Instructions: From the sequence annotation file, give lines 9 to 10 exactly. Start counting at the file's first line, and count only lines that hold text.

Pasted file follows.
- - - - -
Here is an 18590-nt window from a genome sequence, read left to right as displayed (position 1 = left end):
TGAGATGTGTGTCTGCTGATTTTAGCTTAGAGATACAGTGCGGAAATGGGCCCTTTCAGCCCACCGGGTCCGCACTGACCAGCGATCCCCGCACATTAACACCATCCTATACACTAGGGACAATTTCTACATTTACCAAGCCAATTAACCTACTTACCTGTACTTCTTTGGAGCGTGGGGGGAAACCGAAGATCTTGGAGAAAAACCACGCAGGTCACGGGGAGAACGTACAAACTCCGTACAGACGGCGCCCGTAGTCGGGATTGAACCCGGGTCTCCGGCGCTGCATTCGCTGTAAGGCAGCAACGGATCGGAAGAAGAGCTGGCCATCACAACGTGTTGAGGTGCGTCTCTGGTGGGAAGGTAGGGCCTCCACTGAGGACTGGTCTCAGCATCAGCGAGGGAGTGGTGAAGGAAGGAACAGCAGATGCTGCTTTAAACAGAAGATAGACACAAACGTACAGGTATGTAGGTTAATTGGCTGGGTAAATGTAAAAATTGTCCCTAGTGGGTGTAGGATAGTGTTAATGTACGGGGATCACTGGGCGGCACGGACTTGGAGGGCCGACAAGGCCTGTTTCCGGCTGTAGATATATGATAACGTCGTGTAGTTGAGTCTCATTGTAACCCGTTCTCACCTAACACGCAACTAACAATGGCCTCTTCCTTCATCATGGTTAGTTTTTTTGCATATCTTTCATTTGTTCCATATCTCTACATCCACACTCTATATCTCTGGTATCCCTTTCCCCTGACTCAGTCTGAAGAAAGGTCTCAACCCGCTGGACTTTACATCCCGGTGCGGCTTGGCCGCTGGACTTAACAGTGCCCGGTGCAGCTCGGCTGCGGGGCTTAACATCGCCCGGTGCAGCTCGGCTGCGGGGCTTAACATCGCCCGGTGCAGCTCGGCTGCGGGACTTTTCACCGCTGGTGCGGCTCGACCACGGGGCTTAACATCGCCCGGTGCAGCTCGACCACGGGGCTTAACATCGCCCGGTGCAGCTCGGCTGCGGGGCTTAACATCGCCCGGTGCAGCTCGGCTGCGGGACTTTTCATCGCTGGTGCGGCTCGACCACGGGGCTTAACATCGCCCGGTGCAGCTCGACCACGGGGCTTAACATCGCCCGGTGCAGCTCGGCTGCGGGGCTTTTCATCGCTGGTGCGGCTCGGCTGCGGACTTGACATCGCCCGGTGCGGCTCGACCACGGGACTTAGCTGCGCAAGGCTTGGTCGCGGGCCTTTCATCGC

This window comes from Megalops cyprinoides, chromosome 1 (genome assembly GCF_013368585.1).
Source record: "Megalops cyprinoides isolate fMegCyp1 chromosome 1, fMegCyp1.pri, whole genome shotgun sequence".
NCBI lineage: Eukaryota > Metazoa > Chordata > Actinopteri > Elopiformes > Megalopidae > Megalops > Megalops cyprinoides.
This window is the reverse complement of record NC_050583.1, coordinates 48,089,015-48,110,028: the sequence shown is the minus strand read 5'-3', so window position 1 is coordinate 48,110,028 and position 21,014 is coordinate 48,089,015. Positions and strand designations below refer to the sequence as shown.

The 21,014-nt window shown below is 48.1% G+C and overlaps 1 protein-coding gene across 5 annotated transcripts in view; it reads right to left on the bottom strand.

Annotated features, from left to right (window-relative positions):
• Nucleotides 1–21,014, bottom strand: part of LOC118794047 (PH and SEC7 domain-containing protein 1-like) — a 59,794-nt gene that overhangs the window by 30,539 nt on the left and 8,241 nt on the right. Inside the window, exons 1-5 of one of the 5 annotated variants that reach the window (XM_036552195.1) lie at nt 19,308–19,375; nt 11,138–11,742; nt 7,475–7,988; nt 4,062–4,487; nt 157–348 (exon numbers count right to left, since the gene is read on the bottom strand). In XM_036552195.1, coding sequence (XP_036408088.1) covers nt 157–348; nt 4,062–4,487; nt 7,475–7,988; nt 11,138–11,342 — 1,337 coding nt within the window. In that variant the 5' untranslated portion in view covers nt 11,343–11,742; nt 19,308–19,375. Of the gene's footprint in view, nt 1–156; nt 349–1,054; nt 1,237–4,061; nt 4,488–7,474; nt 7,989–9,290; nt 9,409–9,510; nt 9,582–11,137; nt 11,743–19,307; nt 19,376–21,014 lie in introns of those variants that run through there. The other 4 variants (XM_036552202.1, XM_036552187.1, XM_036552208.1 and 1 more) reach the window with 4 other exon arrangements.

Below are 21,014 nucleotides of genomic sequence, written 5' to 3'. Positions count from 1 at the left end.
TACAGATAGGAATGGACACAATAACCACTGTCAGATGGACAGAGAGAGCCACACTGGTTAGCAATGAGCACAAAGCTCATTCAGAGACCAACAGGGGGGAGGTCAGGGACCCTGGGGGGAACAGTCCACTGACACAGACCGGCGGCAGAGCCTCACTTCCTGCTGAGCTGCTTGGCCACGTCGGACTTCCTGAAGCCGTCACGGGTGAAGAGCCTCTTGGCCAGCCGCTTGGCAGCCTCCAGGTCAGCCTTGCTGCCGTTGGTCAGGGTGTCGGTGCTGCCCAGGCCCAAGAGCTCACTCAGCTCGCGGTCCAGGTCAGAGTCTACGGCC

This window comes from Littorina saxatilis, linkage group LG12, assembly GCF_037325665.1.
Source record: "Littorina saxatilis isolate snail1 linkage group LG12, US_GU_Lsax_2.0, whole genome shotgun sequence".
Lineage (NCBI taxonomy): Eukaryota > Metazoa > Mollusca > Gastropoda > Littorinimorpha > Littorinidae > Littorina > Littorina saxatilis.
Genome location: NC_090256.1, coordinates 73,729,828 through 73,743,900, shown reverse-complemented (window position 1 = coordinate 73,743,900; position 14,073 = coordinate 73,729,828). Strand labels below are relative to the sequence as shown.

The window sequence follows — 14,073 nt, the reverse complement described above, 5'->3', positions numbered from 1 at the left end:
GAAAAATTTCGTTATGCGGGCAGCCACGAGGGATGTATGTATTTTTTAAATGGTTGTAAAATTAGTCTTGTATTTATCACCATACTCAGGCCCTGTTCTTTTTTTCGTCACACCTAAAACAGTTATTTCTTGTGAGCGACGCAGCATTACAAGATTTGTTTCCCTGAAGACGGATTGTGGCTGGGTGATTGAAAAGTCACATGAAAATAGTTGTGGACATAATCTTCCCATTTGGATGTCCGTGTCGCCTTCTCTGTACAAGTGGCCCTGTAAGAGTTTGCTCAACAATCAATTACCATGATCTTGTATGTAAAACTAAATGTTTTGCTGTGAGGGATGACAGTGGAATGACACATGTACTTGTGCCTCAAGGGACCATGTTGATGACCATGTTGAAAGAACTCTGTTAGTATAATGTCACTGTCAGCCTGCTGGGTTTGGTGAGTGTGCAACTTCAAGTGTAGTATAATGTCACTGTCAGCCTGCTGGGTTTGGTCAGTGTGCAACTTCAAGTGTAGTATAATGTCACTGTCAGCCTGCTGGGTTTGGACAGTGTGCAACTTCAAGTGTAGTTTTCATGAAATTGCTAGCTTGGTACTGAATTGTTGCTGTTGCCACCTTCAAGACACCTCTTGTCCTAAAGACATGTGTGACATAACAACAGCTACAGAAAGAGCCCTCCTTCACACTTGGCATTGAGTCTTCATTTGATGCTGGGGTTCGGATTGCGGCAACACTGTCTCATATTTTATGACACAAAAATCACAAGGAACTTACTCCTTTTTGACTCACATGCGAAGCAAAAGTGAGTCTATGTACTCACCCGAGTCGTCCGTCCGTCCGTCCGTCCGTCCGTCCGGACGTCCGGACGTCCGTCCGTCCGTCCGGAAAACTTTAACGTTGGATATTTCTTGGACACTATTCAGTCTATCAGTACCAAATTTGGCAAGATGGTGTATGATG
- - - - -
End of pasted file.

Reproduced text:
• Nucleotides 1–21,014, bottom strand: part of LOC118794047 (PH and SEC7 domain-containing protein 1-like) — a 59,794-nt gene that overhangs the window by 30,539 nt on the left and 8,241 nt on the right. Inside the window, exons 1-5 of one of the 5 annotated variants that reach the window (XM_036552195.1) lie at nt 19,308–19,375; nt 11,138–11,742; nt 7,475–7,988; nt 4,062–4,487; nt 157–348 (exon numbers count right to left, since the gene is read on the bottom strand). In XM_036552195.1, coding sequence (XP_036408088.1) covers nt 157–348; nt 4,062–4,487; nt 7,475–7,988; nt 11,138–11,342 — 1,337 coding nt within the window. In that variant the 5' untranslated portion in view covers nt 11,343–11,742; nt 19,308–19,375. Of the gene's footprint in view, nt 1–156; nt 349–1,054; nt 1,237–4,061; nt 4,488–7,474; nt 7,989–9,290; nt 9,409–9,510; nt 9,582–11,137; nt 11,743–19,307; nt 19,376–21,014 lie in introns of those variants that run through there. The other 4 variants (XM_036552202.1, XM_036552187.1, XM_036552208.1 and 1 more) reach the window with 4 other exon arrangements.

Below are 21,014 nucleotides of genomic sequence, written 5' to 3'. Positions count from 1 at the left end.